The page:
# R package for simulating draws from a truncated normal random variable

I recently implemented an algorithm where I have to sample repeatedly from a (univariate) truncated normal random variable. This is a well-explored problem. Different accept-reject algorithms have been proposed by John Geweke, Christian Robert and Nicolas Chopin.

However, I was unable to find a state-of-the-art implementation in R - my go-to statistical software. The best implementation that I could track down was the `rtruncnorm`

function from the `truncnorm`

package. I was curious to see whether I could improve on the performance of `rtruncnorm`

.

One of the fastest algorithms for drawing from the truncated normal distribution is the algorithm by Nicolas Chopin. This algorithm has already been implemented in C++ by Guillaume DollĂ© and Vincent Mazet and all I had to do was to adapt their code to the Rcpp environment.

The result of this effort is the new `rtnorm`

package. It can be installed easily via the `install_github`

command from the `devtools`

package. Detailed installation instructions can be found on the github page of the package. The package supplies a single function - `rtnorm`

- that draws from the truncated normal distribution.

For the most part, the `rtnorm`

conforms with the usual expectations for R functions. In particular, the bounds of the truncation interval are allowed to be positive or negative infinity.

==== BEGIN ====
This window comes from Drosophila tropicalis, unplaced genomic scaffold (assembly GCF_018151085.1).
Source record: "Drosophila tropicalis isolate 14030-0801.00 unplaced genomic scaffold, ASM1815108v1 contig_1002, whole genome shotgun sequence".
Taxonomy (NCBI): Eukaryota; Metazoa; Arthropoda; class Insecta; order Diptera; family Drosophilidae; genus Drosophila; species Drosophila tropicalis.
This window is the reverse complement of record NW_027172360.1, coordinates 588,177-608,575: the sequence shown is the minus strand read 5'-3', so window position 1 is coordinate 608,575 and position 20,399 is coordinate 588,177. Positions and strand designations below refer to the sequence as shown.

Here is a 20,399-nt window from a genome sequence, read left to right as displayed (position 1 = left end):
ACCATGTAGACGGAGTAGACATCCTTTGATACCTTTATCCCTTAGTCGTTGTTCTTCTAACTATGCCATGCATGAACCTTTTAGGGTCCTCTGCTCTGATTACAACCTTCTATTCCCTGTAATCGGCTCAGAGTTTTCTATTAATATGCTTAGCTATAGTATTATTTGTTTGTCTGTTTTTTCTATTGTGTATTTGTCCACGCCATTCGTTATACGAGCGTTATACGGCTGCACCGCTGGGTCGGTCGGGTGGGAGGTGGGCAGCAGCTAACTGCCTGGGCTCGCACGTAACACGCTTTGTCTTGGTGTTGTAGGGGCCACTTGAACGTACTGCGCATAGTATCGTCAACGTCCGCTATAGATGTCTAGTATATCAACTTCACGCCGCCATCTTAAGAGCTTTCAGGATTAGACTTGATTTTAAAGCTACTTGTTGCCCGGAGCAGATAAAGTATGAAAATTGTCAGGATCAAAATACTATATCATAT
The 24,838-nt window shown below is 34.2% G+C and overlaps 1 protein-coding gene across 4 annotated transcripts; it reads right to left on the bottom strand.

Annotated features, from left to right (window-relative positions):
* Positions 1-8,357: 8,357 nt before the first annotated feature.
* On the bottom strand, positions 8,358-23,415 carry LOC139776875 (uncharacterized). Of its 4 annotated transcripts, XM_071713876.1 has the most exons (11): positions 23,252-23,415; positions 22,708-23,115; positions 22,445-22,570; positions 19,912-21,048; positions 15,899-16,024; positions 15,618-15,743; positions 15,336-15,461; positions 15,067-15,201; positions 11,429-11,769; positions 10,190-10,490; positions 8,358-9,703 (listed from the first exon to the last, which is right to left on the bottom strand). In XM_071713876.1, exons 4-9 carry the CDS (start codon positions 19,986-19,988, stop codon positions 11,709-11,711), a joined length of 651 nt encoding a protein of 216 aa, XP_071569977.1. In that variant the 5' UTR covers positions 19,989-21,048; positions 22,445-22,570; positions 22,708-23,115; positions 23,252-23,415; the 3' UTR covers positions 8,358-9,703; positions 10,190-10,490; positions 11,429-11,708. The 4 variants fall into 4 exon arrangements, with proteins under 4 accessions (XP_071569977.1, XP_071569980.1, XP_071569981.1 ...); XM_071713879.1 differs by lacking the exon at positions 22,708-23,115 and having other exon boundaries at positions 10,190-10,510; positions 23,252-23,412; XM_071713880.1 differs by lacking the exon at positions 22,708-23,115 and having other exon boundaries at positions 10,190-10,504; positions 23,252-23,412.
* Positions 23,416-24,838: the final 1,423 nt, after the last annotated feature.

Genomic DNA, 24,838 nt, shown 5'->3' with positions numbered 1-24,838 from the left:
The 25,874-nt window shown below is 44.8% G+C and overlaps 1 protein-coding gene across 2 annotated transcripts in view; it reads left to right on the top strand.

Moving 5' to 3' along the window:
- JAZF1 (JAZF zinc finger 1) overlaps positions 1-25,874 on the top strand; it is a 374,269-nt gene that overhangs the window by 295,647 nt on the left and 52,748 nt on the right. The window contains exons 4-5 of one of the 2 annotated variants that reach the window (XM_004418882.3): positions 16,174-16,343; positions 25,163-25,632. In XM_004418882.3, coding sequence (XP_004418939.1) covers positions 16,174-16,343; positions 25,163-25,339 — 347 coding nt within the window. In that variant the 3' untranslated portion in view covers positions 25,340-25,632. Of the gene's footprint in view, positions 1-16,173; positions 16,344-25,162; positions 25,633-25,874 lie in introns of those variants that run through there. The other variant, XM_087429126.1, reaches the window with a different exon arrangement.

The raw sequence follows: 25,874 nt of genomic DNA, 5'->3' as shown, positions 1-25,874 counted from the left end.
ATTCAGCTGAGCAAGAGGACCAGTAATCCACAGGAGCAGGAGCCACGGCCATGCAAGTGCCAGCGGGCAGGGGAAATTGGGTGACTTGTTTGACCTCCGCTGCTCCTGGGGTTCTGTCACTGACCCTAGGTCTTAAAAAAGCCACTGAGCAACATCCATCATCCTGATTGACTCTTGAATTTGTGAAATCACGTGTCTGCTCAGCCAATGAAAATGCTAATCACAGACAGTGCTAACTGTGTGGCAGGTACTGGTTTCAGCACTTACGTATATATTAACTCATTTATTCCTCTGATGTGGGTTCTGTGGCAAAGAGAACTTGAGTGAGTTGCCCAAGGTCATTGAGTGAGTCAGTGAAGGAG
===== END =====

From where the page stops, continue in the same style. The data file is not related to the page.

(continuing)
There are two dimensions along which the `rtnorm`

function deviates from the expectations for R functions:

- It draws only once from the truncated normal distribution, i.e., it is not vectorized. In most applications this is not restrictive. For example, in applications in Gibbs sampling only one draw at a time is needed.
- It does not fill in default values for the mean and the standard deviation of the normal distribution (before truncation). The only way I could make default arguments work was through an additional wrapper function in pure R. This generated quite a lot of overhead that simply did not seem worth it.

Here are some benchmarks for 10e4 random draws from a standard normal distribution truncated to the the interval [1, 2]

```
test replications elapsed relative user.self sys.self user.child sys.child
2 rtnorm 1 0.86 1.000 0.86 0 NA NA
1 truncnorm 1 6.59 7.663 6.60 0 NA NA
3 msm::rtnorm 1 13.87 16.128 13.87 0 NA NA
```

and the interval [5, 7]

```
test replications elapsed relative user.self sys.self user.child sys.child
2 rtnorm 1 0.92 1.000 0.93 0 NA NA
1 truncnorm 1 6.43 6.989 6.44 0 NA NA
3 msm::rtnorm 1 13.23 14.380 13.24 0 NA NA
```

These benchmarks are measured on my Windows computer. On my Mac the `truncnorm`

package performs considerably better, though still not anywhere close to as fast as the new `rtnorm`

package.

The results of the second benchmark are actually quite puzzling, since for truncation to the tails the algorithms used in `rtnorm`

and `truncnorm`

are quite similar. My conjecture is that `rtnorm`

is better at avoiding unnecessary overhead from communication between R and C/C++. However, I am not sufficiently well versed in how R communicates with dynamic C/C++ libraries to investigate this conjecture more closely.

The package is already fully functional but there is still some work left do. I have informally tested the package against the `truncnorm`

package but I have not written a full suite of automated unit tests. I plan to add this in the future.

Putting together the package was a great learning experience and reminded me to use Rcpp more often in my work.